The changes to the Immigration Act is another criterion for which Canada has become a better country. Racism contributed to the many changes made to the Immigration Act. In the early 1900s, a large amount of changes were made to the Immigration Act, to prevent certain races from entering and settling in Canada, such as Asians and African Americans. Asians were denied entry, specifically Asian females, as the government was concerned that they would encourage the settlement of temporary foreign workers. The immigration of African Americans was denied, primarily due to racism. Canadian authorities were instructed to prevent their entry, and were given orders to base their refusal on medical reasons, although the immigrants may have been perfectly healthy. In 1962, immigrants were granted entry to Canada, given that they had the qualifications to do so, and it wasn’t influenced by their race. In 1971, multiculturalism became a government policy, implemented by Prime Minister Pierre Trudeau. The Canadian Multiculturalism Act was put in place in 1988, which was a framework for the focus being put on multiculturalism due to the diversifying population. This acceptability with refugees and immigrants is helpful, as anyone seeking asylum or better opportunities has the ability to do so. This relates to the event with the MV Sun Sea, as the refugees are able to enter the country without being discriminated against due to their race.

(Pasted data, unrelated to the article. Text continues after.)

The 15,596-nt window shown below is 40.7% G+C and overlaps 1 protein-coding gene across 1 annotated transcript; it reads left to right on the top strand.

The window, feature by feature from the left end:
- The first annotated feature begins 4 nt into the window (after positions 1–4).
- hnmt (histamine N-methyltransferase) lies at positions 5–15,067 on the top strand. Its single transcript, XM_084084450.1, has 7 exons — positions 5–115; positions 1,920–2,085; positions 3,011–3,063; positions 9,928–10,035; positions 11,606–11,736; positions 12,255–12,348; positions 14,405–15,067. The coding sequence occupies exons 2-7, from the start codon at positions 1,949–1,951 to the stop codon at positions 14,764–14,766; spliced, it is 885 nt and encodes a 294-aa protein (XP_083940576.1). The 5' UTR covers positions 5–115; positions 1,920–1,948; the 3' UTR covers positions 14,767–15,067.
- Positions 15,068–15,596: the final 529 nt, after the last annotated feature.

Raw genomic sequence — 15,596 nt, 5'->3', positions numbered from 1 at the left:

In the past, people of colour in Canada have suffered inequalities that have affected their way of life, but as time progressed, their rights were fought for, and they now have the same rights as everyone else. This demonstrates how Canada has become a better country. Discrimination takes place in many ways, it can be due to race, gender, religion, and other factors. This can be observed by looking at the history of Aboriginal people, and racism as well as religious intolerance taking place in immigration. Aboriginal people had certain rights affiliated with their status, such as having access to ancestral lands, and having the right to self-government. Before 1962, if Aboriginal people were to vote, they would have to surrender their status, as well as any rights they may have because of it. This was put in place to slowly transition Aboriginal people into “proper” citizens, according to the government officials at the time. In 1876, a law was put in place that required Aboriginals to give up their status if they met certain requirements, such as receiving a university degree, or if they became workers in tertiary industries, as a doctor, lawyer, or other professional employment. In 1885, Sir John A. MacDonald attempted to introduce an act that allowed all Aboriginals to vote, however it ended up excluding those in Manitoba, British Columbia, and those on land that isn’t in the government’s possession. Aboriginals were finally able to vote in 1950, however polling stations weren’t accessible to most, therefore making it difficult for them to vote. In 1962, the stations became more abundant, allowing more Aboriginals to cast their vote, making that the year that most recognize as the year Aboriginals gained the right to vote. In the time that Aboriginals were given the rights to vote, the first Aboriginal member of parliament was introduced, James Gladstone, to the senate.